Beta Cell Research (Langerhans Islets)
Beta cells produce and store insulin in the body. In type 1 diabetes as well as in the advanced stage of type 2 diabetes, the beta cells are destroyed. Insulin is no longer produced sufficiently. The aim of this research area is to stop the destruction of the beta cells or replace the beta cells.
To this end, the DZD researchers are investigating the formation, storage and release of the insulin vesicles in which the beta cells store the insulin. This forms the basis for the development of new prevention and therapeutic approaches for diabetes.
How could destroyed beta cells be replaced?
DZD researchers are also working on therapies to replace already destroyed beta cells. In addition to the transplantation of insulin-producing islet cells from human donors, animal tissues or stem cells could also serve as a source for transplants. New regenerative procedures rely on dormant reserves in the patient's body. Another alternative are "bioreactors", a kind of artificial pancreas.
In islet transplantation, the Langerhans islets are removed from the pancreas of an organ donor and processed in the laboratory. Then the “islets” are implanted in the recipient. However, this transplantation remains reserved for a small group of patients suffering from severe and often life-threatening complications, especially hypoglycemia. One reason for the rare application of this method is the necessary use of drugs which suppress the immune system of the recipient in order to prevent rejection of the cells.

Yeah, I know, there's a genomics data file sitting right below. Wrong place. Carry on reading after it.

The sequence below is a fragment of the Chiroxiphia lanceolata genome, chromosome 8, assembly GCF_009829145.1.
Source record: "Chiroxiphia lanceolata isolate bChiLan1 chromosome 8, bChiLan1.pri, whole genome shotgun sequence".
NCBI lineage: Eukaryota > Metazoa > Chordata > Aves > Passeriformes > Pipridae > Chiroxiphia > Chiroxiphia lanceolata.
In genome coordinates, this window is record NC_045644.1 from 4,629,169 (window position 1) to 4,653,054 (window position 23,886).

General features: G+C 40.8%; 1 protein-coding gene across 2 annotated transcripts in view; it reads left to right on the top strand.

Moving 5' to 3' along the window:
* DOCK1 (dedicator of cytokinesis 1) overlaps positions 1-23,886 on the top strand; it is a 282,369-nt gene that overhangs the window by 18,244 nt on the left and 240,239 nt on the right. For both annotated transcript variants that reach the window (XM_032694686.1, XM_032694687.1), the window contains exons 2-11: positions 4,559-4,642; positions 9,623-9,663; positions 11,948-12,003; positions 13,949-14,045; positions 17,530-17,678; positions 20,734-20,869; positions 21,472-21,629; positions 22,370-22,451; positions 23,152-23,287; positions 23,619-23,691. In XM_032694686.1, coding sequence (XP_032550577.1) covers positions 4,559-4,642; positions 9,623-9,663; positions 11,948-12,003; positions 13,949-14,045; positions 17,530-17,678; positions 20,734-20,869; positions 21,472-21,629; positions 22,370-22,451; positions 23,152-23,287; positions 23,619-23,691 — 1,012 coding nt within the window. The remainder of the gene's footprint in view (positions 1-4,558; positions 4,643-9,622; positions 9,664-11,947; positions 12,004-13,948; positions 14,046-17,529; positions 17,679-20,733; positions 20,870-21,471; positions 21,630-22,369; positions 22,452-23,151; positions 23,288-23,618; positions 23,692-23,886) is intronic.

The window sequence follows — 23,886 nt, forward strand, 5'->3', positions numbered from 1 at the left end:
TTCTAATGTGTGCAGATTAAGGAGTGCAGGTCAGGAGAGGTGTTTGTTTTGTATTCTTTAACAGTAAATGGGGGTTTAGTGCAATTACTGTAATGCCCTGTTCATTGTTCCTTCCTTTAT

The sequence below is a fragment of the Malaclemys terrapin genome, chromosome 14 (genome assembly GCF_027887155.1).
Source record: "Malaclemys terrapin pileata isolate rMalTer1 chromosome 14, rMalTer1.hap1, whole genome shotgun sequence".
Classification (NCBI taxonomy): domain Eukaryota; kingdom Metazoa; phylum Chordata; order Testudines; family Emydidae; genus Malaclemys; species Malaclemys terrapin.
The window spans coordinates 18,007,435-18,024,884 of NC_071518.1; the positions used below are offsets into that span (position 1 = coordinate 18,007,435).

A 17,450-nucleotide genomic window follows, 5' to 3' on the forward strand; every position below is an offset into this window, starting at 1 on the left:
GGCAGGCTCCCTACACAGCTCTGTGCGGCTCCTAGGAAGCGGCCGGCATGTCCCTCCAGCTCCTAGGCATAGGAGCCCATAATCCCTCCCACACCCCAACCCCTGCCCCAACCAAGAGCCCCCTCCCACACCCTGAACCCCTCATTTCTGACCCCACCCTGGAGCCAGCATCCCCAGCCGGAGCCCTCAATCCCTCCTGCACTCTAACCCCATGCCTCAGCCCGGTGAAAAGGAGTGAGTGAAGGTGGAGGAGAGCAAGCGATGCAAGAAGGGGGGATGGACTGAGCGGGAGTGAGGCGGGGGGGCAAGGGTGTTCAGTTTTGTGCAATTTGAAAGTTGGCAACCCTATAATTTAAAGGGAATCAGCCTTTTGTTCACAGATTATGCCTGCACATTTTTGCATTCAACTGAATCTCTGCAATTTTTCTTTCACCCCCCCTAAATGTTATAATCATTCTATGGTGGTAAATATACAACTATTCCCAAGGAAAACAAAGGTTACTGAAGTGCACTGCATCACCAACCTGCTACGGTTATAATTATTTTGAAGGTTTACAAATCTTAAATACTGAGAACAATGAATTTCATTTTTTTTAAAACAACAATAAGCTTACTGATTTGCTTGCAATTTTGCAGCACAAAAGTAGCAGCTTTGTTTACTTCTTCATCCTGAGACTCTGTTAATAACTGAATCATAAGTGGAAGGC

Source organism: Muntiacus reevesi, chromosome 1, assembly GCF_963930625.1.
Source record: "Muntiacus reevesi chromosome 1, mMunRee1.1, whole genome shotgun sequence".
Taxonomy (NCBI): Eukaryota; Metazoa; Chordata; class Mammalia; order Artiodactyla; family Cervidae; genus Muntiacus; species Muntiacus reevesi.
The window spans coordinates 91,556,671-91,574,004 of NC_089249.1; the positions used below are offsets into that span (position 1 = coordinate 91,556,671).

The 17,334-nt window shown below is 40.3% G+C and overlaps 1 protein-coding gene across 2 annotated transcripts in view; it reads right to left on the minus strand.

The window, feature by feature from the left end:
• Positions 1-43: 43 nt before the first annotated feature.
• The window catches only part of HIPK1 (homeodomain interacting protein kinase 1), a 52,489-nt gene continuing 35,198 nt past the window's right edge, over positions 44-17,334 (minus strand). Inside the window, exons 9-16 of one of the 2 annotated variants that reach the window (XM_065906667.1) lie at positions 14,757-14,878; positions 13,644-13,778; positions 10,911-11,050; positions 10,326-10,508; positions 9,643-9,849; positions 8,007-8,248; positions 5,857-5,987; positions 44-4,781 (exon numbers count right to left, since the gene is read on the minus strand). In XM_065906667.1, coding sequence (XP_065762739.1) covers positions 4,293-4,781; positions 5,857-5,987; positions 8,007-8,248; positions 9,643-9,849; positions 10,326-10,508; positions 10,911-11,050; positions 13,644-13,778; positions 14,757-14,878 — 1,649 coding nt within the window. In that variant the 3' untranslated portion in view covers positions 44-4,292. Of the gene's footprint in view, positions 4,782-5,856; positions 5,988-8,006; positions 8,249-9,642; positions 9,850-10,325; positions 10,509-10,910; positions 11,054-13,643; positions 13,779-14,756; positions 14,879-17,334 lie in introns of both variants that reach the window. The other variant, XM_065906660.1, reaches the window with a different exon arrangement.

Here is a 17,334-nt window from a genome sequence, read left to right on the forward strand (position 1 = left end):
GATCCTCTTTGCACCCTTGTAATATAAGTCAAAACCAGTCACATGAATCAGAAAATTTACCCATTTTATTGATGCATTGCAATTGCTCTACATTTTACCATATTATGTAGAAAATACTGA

Bioreactor: Artificial Pancreas
Instead of a donor organ, a palm-size “bioreactor” could take over the role of the pancreas in the body of diabetic patients. The reactor contains human islet cells that can measure the blood glucose level and produce insulin. The cells are surrounded by a special Teflon membrane, which allows hormones and nutrients to pass unimpeded, but prevents contact with the body's immune cells. Therefore, there is no need for drugs to suppress the immune system. This approximately 6 cm flat container can be implanted directly under the abdominal skin. It could be an alternative to the classical transplant in the near future and also be used for xenotransplantations - the transplantation of cells from another species
Beta Cells from Stem Cells
A new therapeutic approach is to gain beta cells from stem cells in the laboratory. The objective is to mobilize the self-healing powers in the pancreas of individuals with diabetes and to stimulate these to regenerate efficient beta cells from stem cells.
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Prof. Dr. Dr. Michele Solimena
Paul Langerhans Institute Dresden